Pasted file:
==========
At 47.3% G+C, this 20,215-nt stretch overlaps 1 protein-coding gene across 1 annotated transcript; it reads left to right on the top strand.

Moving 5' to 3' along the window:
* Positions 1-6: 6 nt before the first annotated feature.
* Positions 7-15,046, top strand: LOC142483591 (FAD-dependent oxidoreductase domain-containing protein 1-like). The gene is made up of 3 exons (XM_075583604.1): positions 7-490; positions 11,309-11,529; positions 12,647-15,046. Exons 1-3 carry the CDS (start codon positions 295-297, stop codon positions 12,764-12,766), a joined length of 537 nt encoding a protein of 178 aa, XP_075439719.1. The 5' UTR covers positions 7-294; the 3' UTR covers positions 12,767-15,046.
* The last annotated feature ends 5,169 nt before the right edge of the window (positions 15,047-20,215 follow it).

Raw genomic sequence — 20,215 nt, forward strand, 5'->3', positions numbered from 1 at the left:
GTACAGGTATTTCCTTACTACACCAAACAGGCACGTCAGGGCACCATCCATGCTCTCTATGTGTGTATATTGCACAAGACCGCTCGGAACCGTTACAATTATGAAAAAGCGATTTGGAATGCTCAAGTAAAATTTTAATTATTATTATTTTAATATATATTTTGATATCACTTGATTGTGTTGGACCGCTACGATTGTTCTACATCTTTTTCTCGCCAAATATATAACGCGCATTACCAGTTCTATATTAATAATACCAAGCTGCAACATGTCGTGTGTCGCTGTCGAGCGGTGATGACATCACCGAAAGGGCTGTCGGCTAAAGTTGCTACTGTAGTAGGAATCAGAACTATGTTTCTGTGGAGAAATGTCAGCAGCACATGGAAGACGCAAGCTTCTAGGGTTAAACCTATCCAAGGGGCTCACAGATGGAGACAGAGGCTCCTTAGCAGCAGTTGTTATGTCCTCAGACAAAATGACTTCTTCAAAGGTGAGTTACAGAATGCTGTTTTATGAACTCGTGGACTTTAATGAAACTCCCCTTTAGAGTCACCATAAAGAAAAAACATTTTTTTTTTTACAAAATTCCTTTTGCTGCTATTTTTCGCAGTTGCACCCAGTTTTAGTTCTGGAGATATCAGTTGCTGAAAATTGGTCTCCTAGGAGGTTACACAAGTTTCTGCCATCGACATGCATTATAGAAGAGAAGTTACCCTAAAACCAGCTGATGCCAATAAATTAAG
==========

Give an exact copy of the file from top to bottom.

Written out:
At 47.3% G+C, this 20,215-nt stretch overlaps 1 protein-coding gene across 1 annotated transcript; it reads left to right on the top strand.

Moving 5' to 3' along the window:
* Positions 1-6: 6 nt before the first annotated feature.
* Positions 7-15,046, top strand: LOC142483591 (FAD-dependent oxidoreductase domain-containing protein 1-like). The gene is made up of 3 exons (XM_075583604.1): positions 7-490; positions 11,309-11,529; positions 12,647-15,046. Exons 1-3 carry the CDS (start codon positions 295-297, stop codon positions 12,764-12,766), a joined length of 537 nt encoding a protein of 178 aa, XP_075439719.1. The 5' UTR covers positions 7-294; the 3' UTR covers positions 12,767-15,046.
* The last annotated feature ends 5,169 nt before the right edge of the window (positions 15,047-20,215 follow it).

Raw genomic sequence — 20,215 nt, forward strand, 5'->3', positions numbered from 1 at the left:
GTACAGGTATTTCCTTACTACACCAAACAGGCACGTCAGGGCACCATCCATGCTCTCTATGTGTGTATATTGCACAAGACCGCTCGGAACCGTTACAATTATGAAAAAGCGATTTGGAATGCTCAAGTAAAATTTTAATTATTATTATTTTAATATATATTTTGATATCACTTGATTGTGTTGGACCGCTACGATTGTTCTACATCTTTTTCTCGCCAAATATATAACGCGCATTACCAGTTCTATATTAATAATACCAAGCTGCAACATGTCGTGTGTCGCTGTCGAGCGGTGATGACATCACCGAAAGGGCTGTCGGCTAAAGTTGCTACTGTAGTAGGAATCAGAACTATGTTTCTGTGGAGAAATGTCAGCAGCACATGGAAGACGCAAGCTTCTAGGGTTAAACCTATCCAAGGGGCTCACAGATGGAGACAGAGGCTCCTTAGCAGCAGTTGTTATGTCCTCAGACAAAATGACTTCTTCAAAGGTGAGTTACAGAATGCTGTTTTATGAACTCGTGGACTTTAATGAAACTCCCCTTTAGAGTCACCATAAAGAAAAAACATTTTTTTTTTTACAAAATTCCTTTTGCTGCTATTTTTCGCAGTTGCACCCAGTTTTAGTTCTGGAGATATCAGTTGCTGAAAATTGGTCTCCTAGGAGGTTACACAAGTTTCTGCCATCGACATGCATTATAGAAGAGAAGTTACCCTAAAACCAGCTGATGCCAATAAATTAAG